Movie Podcast Weekly Ep. 209: Deepwater Horizon (2016)

Episode 209

Is it possible to spoil a film from 1972? If so, this episode contains a major plot spoiler for “The Godfather.” Listeners (especially Dino), weigh in on this debate, and break it on down for us. Welcome to Episode 209 of Movie Podcast Weekly, where we bring you a Feature Review of Deepwater Horizon. We also bring you our thoughts on Designated Survivor, as well as Ryan’s review of HBO’s Westworld and tales of his muskie fishing trip in Northwoods Wisconsin. Weird, right? Join us!

If you’re new to our show… Movie Podcast Weekly typically features four hosts — Jason, Andy, Karl and Ryan — along with frequent guests. We give you our verdicts on at least one new movie release from the current year that’s currently playing in theaters, as well as several mini reviews of whatever we’ve been watching lately. New episodes release every single week!

Episode 209b
Movie Podcast Weekly’s first pull-quote on a DVD case (even though none of the hosts said this…).


I. Introduction
— Anniversary of the movie death of Sonny Corleone
— Is there a statute of limitations on spoilers?
— MPW on its first DVD case for a pull-quote
— The MPW hosts haven’t seen it yet, but friend-of-the-show, Scott Baugh (aka One Sick Puppy), recommends The 2 Dollar Bill Documentary. Use promo code MPW2 to get $2 off your purchase of the film. (Jason bought it and will let you know his 2 cents…) Hear Scott’s review of this film in MPW Ep. 181.

[ 0:08:09 ] II. Mini Reviews
Ryan: Luke Cage, HBO’s Westworld
Jason: Designated Survivor Season 1, Ep. 2
Karl: Designated Survivor, Easy Season 1, All Harry Potter films coming to IMAX on Oct. 13., Remembering The Cars bassist Benjamin Orr

[ Lost Andy for the night due to “technical difficulties.” ]

III. New in Theaters This Past Weekend:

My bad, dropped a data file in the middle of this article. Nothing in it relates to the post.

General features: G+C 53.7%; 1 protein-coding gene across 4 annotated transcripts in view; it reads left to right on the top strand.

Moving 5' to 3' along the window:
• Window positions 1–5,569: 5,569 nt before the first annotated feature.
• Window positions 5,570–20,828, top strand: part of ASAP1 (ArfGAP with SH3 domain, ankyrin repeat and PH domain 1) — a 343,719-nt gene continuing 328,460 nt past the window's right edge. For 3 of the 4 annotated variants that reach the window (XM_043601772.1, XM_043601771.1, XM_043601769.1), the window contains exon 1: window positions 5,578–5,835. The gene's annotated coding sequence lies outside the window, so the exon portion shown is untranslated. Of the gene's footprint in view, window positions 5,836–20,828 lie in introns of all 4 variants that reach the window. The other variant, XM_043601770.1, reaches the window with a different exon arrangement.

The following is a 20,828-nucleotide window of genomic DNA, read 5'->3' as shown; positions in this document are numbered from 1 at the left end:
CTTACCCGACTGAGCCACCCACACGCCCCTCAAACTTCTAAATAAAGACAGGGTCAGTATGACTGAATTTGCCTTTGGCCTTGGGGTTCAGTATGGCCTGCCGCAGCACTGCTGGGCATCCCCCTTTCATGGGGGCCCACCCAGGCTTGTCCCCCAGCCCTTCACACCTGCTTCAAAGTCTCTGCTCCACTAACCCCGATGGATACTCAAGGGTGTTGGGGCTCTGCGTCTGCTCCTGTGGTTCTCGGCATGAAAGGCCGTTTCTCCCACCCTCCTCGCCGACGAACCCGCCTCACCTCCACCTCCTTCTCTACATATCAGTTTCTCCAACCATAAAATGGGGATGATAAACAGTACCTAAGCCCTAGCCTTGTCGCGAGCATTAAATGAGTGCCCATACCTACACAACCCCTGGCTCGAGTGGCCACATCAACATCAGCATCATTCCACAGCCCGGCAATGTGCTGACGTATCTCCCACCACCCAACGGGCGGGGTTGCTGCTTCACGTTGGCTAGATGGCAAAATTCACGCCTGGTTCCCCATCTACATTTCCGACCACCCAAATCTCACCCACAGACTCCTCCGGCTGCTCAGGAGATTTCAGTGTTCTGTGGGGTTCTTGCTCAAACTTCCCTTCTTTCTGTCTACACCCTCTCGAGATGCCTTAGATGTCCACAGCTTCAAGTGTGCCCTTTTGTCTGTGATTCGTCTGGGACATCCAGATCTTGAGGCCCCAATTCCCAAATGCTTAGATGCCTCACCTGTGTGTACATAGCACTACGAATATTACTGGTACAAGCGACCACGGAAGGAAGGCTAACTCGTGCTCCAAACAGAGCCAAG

Deepwater Horizon
Miss Peregrine’s Home for Peculiar Children
Queen of Katwe
Do Not Resist
Milton’s Secret
American Honey
Maximum Ride
The Blackcoat’s Daughter
Harry & Snowman
Generation Startup
Danny Says


[ 0:44:05 ] IV. Feature Review: DEEPWATER HORIZON (2016)
Jason = 8.5 ( Theater / Buy it! )
Andy = 8 ( Theater / Rental )

[ 1:02:13 ] V. More Weird MPW Miscellany:
— Narrating teaser trailer for Pirates of the Caribbean: Dead Men Tell No Tales (2017)
— new Suspiria remake and its casting

VI. Wrap-Up / Plugs / Ending
— Next week’s guest: Dark Mark’s wife, Kris, who works in the film marketing industry!

Episode 210 where we’ll be reviewing “The Girl on the Train” and “Masterminds.” Join us!


We recommend Saturday Night Live – 1st Presidential Debate (cold open)

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Thanks for listening, and join us again next week for Movie Podcast Weekly.

19 thoughts on “Movie Podcast Weekly Ep. 209: Deepwater Horizon (2016)

  1. I came to leave my double review of ‘Jean De Florette’ and ‘Manon of the Spring’ in Ep 208 and, whammy!… Ep!! Sweet, I’ll just leave it here.

    So, last episode, in the comments, Carl with a K recommended these two movies to me/us all. I got them from the building with the free books and stuff and watched the first, ‘Jean De Florette’.

    Carl with a K is right, this is a classic tale.

    It’s set in a small French town, just after WWI. Old-school old man is the last of what was once a prominent family in this area. Through what I think they’re referring to as in-breeding and an unfortunate bout of depression in their genes, it’s down to him and his nephew, who returns from the War as the movie opens. OSOM’s plan is to sink some of his saved ‘fortune’ into things for his nephew to cultivate the land and work hard like he did and eventually marry and carry on what was once a proud name to bear.

    Youngster Nephew has other ideas. Despite being a dimwit, he has a plan. He’s brought back carnation cuttings from wherever you fight a war and have access to carnation cuttings and plans to plant them and make a fortune off of them. The town florist confirms, they would be flora gold. The catch is that growing these flowers requires a ton of water. So, OSOM and YN need to figure a way to bring more water to their land.

    The solution comes in the neighbor’s land. Through a madcap event, OSOM and YN are about to end up with their neighbor’s land, as he’s passed, and a surviving heir shows up to claim it. Enter Gerard Depardieu and his beautiful wife and charming daughter.

    When GD came on the scene in the US, back in the eighties or so, I was young. I didn’t really think anything of him or his acting. But, yeah, he’s good in this. He’s young, but he’s playing a hunchback, and it works. The character is a hunchback, so he’s discriminated against for that. But he’s also educated and from a modern city, so he’s double-whammied for that too.

    Anyway, the movie comes down to really talking about comparing and contrasting old and new ways. On a couple levels. The main point is farming, but the movie goes a bit deeper and touches on old and new ways of thinking, of socializing, of finding love.